One of them was the sex addict who is using Schopenhauer to try and overcome the addiction. I am reading Tree of Knowledge but very slowly because it always seems to hit the back burner. I just got some Foucault, Derrida, and Baudrillard to further dip my feet in some post-modern thinkers. Oh, I also am finally going to read the "Communist Manifesto." I didn't really find anything that I wanted to read from Freud and I would rather re-read Nietzsche than get to his later works. I may be mistaken with that opinion.

Loco   Canada. Dec 14 2017 18:36. Posts 19392

Here were the recs:

If you don't want to lose track of things you want to read, I'd recommend opening a Goodreads account.

When I recommended "The Tree of Knowledge" I recommended it alongside another book that serves as an introduction to understanding complex systems and epistemological constructivism. It wasn't meant to be a standalone recommendation; I saw it as complementary to the other. ToK has a lot of technical scientific jargon and it's easy to be overwhelmed by it without any background in biology and systems thinking, even if it's just a distilled version of Maturana & Varela's much more technical work, "Autopoiesis and Cognition".

Sounds like you already have a lot on your plate so I'll avoid throwing out more recommendations since it's just going to be too overwhelming. Freud's "Civilization and Its Discontents" is a very quick read though.

For every complex problem there is an answer that is clear, simple, and wrong. (Mencken)Last edit: 14/12/2017 19:50

RiKD    United States. Dec 14 2017 21:14. Posts 5117

What was the other book with ToK?

RiKD    United States. Dec 14 2017 21:19. Posts 5117

Also, I am Richard Dainton on goodreads fwiw.

I have to rate books to get recommendations? Is that worthwhile?

Loco   Canada. Dec 14 2017 23:55. Posts 19392

The translated title of the other book would be "Introduction to Complex Thought" but as I said in my PM when you asked, it hasn't been translated yet. The best way to read the material that it addresses in English would be to start with Morin's "Seven Complex Lessons in Education for the Future" (which elaborates on the topics in the video that you said you liked of Morin) and then reading his collection of translated essays in On Complexity. Personally, this is the most important material I have read in my entire life. Everything I have read prior to this led to it in some way or another.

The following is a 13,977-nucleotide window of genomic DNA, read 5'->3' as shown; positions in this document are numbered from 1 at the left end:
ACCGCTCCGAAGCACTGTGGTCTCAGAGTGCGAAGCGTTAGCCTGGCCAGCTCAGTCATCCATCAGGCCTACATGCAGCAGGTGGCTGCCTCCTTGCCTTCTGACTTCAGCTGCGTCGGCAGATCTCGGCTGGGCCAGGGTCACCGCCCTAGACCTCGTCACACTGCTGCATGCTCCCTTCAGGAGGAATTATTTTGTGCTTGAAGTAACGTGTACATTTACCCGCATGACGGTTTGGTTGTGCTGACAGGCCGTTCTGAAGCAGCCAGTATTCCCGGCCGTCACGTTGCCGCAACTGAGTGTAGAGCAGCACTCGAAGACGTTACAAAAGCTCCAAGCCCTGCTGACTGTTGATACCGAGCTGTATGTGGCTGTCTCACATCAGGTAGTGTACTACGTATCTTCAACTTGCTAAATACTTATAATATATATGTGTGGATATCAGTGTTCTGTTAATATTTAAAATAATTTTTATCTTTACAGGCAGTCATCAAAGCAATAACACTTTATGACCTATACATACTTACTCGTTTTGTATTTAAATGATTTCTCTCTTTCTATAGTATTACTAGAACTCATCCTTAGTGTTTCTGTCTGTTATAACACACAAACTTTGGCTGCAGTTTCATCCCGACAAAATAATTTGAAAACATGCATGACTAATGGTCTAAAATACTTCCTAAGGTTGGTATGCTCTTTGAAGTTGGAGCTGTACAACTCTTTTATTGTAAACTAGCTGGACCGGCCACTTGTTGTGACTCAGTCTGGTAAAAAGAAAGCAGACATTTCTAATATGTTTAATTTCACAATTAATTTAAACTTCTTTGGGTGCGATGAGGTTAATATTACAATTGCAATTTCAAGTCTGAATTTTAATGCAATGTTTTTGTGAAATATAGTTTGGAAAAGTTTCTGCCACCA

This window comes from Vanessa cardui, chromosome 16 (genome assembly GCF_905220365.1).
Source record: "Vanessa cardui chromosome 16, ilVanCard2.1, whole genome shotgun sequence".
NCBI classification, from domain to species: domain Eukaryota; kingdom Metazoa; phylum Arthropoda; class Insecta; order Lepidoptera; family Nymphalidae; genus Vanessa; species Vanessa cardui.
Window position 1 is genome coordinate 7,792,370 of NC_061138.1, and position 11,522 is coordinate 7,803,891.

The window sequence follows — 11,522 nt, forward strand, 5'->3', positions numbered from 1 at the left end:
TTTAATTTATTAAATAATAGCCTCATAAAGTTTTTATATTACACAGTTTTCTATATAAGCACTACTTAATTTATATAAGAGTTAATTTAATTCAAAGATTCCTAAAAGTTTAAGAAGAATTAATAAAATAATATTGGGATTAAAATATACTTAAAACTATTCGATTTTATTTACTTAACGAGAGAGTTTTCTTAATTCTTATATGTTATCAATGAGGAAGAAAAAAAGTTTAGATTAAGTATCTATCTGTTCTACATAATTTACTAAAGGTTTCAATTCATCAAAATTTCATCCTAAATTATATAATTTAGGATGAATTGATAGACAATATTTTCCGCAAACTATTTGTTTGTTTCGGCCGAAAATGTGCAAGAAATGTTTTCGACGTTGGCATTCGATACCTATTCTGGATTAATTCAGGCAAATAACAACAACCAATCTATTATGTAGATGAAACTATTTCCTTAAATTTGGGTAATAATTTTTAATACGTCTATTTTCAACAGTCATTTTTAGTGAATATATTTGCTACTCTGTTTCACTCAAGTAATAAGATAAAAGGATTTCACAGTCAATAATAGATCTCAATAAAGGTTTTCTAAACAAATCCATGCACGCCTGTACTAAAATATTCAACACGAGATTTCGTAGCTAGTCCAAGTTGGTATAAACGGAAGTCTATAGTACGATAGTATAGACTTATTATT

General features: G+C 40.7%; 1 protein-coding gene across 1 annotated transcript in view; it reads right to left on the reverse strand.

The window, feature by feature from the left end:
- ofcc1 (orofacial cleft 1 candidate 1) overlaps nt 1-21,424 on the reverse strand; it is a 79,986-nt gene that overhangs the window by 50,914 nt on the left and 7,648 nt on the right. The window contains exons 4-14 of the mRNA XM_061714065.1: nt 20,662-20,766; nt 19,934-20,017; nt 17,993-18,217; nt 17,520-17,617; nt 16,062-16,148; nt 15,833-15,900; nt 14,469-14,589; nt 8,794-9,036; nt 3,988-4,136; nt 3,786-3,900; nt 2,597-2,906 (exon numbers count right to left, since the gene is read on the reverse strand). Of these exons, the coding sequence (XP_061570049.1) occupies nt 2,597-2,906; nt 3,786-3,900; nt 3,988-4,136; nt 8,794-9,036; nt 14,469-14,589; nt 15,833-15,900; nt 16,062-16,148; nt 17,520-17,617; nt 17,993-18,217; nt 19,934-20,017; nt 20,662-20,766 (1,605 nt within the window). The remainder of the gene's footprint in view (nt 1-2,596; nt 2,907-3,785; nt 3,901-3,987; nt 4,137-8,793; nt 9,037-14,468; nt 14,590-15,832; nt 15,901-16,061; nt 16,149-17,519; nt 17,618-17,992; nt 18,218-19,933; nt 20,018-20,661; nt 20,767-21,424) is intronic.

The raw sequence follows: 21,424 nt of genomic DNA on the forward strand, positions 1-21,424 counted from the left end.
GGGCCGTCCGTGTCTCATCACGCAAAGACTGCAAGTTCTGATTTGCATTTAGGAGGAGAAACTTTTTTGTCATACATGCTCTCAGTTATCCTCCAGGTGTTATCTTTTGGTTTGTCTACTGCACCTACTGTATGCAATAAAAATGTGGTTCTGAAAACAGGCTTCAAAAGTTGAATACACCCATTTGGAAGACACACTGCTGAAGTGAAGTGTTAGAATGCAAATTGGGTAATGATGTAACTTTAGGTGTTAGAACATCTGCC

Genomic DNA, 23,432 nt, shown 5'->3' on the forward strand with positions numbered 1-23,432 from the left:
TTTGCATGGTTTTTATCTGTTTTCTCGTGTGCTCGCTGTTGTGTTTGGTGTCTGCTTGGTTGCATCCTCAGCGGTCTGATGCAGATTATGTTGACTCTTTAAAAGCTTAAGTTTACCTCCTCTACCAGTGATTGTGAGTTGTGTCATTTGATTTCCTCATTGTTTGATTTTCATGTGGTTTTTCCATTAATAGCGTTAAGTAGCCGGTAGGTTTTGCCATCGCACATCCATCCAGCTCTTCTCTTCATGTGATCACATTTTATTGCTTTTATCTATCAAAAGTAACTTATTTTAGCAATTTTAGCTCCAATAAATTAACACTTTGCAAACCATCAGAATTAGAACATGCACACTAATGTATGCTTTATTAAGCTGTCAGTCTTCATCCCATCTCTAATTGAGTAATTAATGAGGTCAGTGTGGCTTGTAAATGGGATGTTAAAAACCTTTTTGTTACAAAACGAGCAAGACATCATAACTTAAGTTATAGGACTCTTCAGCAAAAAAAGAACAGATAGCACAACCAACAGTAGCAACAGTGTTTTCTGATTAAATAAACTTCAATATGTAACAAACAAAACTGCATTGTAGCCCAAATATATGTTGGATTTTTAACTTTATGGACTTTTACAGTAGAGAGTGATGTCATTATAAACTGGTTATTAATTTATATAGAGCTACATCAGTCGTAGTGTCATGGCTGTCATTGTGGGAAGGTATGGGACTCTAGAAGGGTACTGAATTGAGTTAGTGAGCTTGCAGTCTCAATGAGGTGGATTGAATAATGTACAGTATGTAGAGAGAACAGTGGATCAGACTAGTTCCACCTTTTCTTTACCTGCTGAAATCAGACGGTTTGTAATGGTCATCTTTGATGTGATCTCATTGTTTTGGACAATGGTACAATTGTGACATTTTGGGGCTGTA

I don't use Goodreads automatic recommendations, but it's a pretty decent system as far as I know. I just look at reviews and friends ratings if I'm interested in something. I can't find your profile with just your name but you can add me:

For every complex problem there is an answer that is clear, simple, and wrong. (Mencken)Last edit: 15/12/2017 01:38

Spitfiree   Bulgaria. Dec 15 2017 15:13. Posts 8502

Am i the only one that didn't receive that fucking email. Fuck you spotify I've been paying you for years now

Also Kaytranada - Lite Spots is his best track imo, that drop at the beginning is just sick

 Last edit: 15/12/2017 16:07

Loco   Canada. Dec 15 2017 16:47. Posts 19392

If you use (a free service) then you don't need Spotify to send you emails of what you listened to, it's all recorded there.

Looks like this is my top played track of 2017. Makes sense, it's catchy af.

Rest of my top 5 played (not necessarily my favorite tracks, just most played):

+ Show Spoiler +

Most played albums:

For every complex problem there is an answer that is clear, simple, and wrong. (Mencken)Last edit: 15/12/2017 17:00